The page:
Screen time after concussion may prolong symptoms, research finds

A new study in the United States shows that limiting screen time for young adults after concussion leads to shorter duration of symptoms. File image by Jan Milne

Concussion riders should always relax for a while, but how they spend this initial recovery period can influence how long they experience symptoms, research shows.

A new study in the United States shows that limiting screen time for young adults after concussion leads to shorter duration of symptoms.

Research at the University of Massachusetts Chan School of Medicine, reported in the journal JAMA Pediatrics, provides the first clinical evidence to support the restriction of computer, telephone and television screens during the acute post-concussion period.

The clinical trial, which involved 125 young adults, showed that those who limited screen time for 48 hours immediately after suffering a concussion had a significantly shorter symptom duration than those who were allowed to switch from time in front of a screen.

In the United States, about 2.5 million people go to the emergency room with concussions each year, many of whom are between the ages of 10 and 19. In 2017, 15% of high school students reported having been diagnosed with at least one concussion.

The US Centers for Disease Control and the International Concussion in Sports Group recommend a period of complete cognitive and physical rest for 24 to 48 hours after a concussion diagnosis. Yet there are no clear guidelines regarding what constitutes cognitive rest during this time.

“It’s something parents and children always ask in the emergency room,” said lead author Theodore Macnow, assistant professor of pediatrics. “Is screen time allowed? “

Theodore Macnow.  Photo: UMass Chang School of Medicine
Theodore Macnow. Photo: UMass Chang School of Medicine

The average American teenager spends up to seven hours a day in front of a screen, not counting time spent doing homework, and many clinicians warn of screen time after a concussion, Dr. Macnow.

Other clinicians, however, believe that limited screen time, as long as it does not induce symptoms, is acceptable as one of the rare forms of safe distraction during this time.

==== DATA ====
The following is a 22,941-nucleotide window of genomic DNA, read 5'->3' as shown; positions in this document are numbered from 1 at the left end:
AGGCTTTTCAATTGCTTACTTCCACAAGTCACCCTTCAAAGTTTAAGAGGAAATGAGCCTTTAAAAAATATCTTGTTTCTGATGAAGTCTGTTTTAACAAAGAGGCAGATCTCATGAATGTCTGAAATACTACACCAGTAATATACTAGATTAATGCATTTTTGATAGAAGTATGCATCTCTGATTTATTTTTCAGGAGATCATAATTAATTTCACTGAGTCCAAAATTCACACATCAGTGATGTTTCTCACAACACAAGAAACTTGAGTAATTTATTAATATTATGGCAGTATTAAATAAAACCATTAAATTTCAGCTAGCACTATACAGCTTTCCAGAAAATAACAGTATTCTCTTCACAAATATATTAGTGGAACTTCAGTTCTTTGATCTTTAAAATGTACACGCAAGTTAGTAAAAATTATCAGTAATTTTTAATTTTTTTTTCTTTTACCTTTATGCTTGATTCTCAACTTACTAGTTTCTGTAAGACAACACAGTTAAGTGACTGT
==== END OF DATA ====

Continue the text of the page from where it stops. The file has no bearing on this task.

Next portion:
“We are still learning how to treat concussions and there are no clear recommendations regarding screen time,” Macnow said. “No one has yet examined this issue rigorously. We wanted to better understand this issue, so we conducted a randomized clinical trial. “

From June 2018 to February 2020, Macnow and colleagues evaluated 125 patients aged 12 to 25 who presented with concussion in the emergency department of UMass Memorial Medical Center, the clinical partner of Chan Medical School of the university in Worcester.

Patients were assessed and randomly placed into one of two groups. People in the first group were asked to refrain from any electronic screen for 48 hours, while the second group was allowed to use any form of screen as long as it did not induce symptoms. Both groups were advised to avoid school work and homework for the first 48 hours.

Patients completed a Post-Concussion Symptom Scale (PCSS) at the time of diagnosis and every day for the 10 days of the study. The PCSS is a 22 symptom scale that ranks each symptom from 0 (not present) to 6 (severe). It can be used to reliably detect changes over time in concussion patients.

In the absence of head trauma, a baseline score of less than 3 on the PCSS survey is considered normal. In addition, patients completed a screen time survey on days one to three and an activity survey on days four to ten.

Analysis of the data showed that the group allowed time spent in front of a screen in the first 48 hours after a concussion experienced a significantly longer recovery time, as measured by a PCSS score of less than three. On average, this group experienced a median time of eight days to resolution of symptoms, compared to 3.5 days for the group who abstained from spending time in front of a screen.

Meanwhile, those in the group who were allowed to spend time in front of a screen recorded a median of 630 minutes over the 48-hour period, while the cohort refraining from spending time in front of a screen recorded a median of 130 minutes.

“These results support the conclusion that brief screen abstinence following concussion is associated with faster recovery,” Macnow said. “Given these data, preliminary clinical recommendations should be to limit screen time. “

He added: “It is not known why screen time exacerbated the symptoms of concussion, but there is a lot of reason to suspect that it is not good.”

It is possible that electronic photons, which are known triggers of migraines, may play a role. Or that the use of screens can interfere with sleep and the resumption of normal activities, both of which are believed to be beneficial for concussion recovery.

“These results suggest that a larger and more diverse multicenter study is warranted to see if the results are consistent,” Macnow said.

“In addition, we only looked at the first 48 hours after diagnosis. It would be worth seeing if going off screen for longer had more of an impact or if specific screen activities – video games versus television – have a more pronounced effect on screen time. recovery. “

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